What you eat may help determine what type of bugs thrive in your intestine, a new study has suggested.
In a study of 98 healthy volunteers, scientists from the Perelman School of Medicine at the University of Pennsylvania found the gut bacteria separated into two distinct groups, called enterotypes, that were associated with long-term consumption of either a typical Western diet rich in meat and fat versus a more agrarian diet rich in plant material.
A subsequent controlled-feeding study of 10 subjects showed that gut microbiome composition changed detectably within 24 hours of initiating a high fat/low fiber or low fat/high fiber diet, but that the enterotype identity of the microbe group remained stable during the 10-day study, emphasizing the short-term stability of the enterotypes.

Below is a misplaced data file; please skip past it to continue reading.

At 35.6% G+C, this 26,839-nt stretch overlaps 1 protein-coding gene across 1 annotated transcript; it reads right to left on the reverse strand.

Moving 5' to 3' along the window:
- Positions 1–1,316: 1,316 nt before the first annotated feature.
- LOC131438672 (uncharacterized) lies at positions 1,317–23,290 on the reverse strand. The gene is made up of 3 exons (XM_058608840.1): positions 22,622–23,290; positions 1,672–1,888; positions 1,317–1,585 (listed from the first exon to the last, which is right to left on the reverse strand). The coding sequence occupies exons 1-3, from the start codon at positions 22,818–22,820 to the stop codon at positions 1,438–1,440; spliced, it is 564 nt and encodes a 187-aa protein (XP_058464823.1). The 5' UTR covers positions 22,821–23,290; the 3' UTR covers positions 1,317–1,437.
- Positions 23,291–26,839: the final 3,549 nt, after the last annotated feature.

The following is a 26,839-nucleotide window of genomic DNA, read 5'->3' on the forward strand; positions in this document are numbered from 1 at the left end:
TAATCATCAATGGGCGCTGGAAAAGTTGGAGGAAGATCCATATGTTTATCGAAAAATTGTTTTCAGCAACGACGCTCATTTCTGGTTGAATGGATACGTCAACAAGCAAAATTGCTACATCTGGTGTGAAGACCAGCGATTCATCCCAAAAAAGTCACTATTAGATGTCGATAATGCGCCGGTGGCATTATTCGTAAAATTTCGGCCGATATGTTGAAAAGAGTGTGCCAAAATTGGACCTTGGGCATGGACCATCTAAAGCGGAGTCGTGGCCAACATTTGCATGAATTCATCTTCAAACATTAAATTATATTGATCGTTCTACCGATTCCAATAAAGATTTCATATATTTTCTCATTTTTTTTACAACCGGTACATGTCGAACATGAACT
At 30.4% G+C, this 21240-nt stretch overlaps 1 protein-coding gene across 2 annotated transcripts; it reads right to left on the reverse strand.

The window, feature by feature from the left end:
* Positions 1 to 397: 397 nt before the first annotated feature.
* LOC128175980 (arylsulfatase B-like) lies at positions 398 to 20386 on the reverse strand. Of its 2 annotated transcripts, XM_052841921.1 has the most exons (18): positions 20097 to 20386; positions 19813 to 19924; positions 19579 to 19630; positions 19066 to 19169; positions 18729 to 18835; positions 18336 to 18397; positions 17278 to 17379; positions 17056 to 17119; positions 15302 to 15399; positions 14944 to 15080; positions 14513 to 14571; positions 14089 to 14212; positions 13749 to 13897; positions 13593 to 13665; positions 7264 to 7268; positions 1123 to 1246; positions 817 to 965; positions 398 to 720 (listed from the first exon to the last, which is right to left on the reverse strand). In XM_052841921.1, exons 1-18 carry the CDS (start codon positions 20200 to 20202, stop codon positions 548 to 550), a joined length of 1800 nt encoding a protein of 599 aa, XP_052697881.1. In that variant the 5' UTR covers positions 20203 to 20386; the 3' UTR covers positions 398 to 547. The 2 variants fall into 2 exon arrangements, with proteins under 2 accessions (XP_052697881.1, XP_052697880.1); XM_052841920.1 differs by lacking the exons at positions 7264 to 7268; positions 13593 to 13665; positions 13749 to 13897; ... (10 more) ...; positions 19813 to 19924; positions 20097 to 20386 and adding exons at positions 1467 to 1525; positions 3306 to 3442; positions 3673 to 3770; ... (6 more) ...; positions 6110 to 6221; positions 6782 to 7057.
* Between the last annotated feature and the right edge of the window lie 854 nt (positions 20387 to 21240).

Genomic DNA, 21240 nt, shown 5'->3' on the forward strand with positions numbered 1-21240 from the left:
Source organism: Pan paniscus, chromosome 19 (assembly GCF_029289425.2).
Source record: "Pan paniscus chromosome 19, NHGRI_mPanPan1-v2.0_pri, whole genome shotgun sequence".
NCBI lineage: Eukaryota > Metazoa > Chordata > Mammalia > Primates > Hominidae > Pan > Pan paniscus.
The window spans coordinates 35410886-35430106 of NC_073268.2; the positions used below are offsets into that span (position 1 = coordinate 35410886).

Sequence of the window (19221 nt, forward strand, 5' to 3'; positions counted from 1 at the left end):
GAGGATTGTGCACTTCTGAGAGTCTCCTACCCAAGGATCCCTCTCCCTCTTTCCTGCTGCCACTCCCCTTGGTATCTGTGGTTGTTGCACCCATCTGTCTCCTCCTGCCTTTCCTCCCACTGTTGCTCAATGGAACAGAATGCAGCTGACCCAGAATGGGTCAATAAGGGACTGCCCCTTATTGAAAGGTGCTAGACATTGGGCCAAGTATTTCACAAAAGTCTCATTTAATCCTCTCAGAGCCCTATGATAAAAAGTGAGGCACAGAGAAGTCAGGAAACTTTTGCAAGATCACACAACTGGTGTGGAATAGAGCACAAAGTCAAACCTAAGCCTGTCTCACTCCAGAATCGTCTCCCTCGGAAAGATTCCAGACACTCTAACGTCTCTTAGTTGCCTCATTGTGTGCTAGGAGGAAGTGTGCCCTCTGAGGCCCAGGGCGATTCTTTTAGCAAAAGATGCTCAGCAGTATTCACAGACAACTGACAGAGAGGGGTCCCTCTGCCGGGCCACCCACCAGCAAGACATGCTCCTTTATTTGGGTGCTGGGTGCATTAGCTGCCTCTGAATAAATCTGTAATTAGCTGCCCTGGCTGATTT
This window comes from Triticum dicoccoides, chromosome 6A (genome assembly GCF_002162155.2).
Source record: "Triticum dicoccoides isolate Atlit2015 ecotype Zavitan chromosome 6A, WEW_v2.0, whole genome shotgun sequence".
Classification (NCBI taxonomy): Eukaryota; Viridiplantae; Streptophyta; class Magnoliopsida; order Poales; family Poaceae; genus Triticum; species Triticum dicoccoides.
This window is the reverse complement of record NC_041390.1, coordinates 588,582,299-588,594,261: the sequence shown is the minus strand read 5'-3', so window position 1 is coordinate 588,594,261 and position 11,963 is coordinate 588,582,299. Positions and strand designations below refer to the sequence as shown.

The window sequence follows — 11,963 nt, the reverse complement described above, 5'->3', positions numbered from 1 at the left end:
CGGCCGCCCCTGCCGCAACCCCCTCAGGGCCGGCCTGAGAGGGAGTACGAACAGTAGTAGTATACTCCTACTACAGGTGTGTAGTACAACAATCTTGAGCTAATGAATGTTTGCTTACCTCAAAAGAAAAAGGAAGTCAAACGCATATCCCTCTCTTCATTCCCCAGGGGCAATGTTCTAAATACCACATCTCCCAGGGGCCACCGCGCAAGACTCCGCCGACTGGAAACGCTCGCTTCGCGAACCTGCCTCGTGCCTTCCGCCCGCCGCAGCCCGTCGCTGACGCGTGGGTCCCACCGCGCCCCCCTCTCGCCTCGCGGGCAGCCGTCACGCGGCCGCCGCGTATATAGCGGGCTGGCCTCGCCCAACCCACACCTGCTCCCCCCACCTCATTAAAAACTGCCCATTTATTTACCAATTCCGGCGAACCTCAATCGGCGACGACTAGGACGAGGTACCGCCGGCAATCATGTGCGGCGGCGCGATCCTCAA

The findings may have implications for exploring the relationship between diet and therapies for gastrointestinal disorders.
"It's well known that diet strongly affects human health, but how diet influences health is not fully understood," says Frederic D. Bushman, PhD, professor of Microbiology, who led the study.
"We found that diet is linked to the types of microbes in the gut, which provides a potential mechanism connecting diet with health," he added.
The study was recently published in Science Express.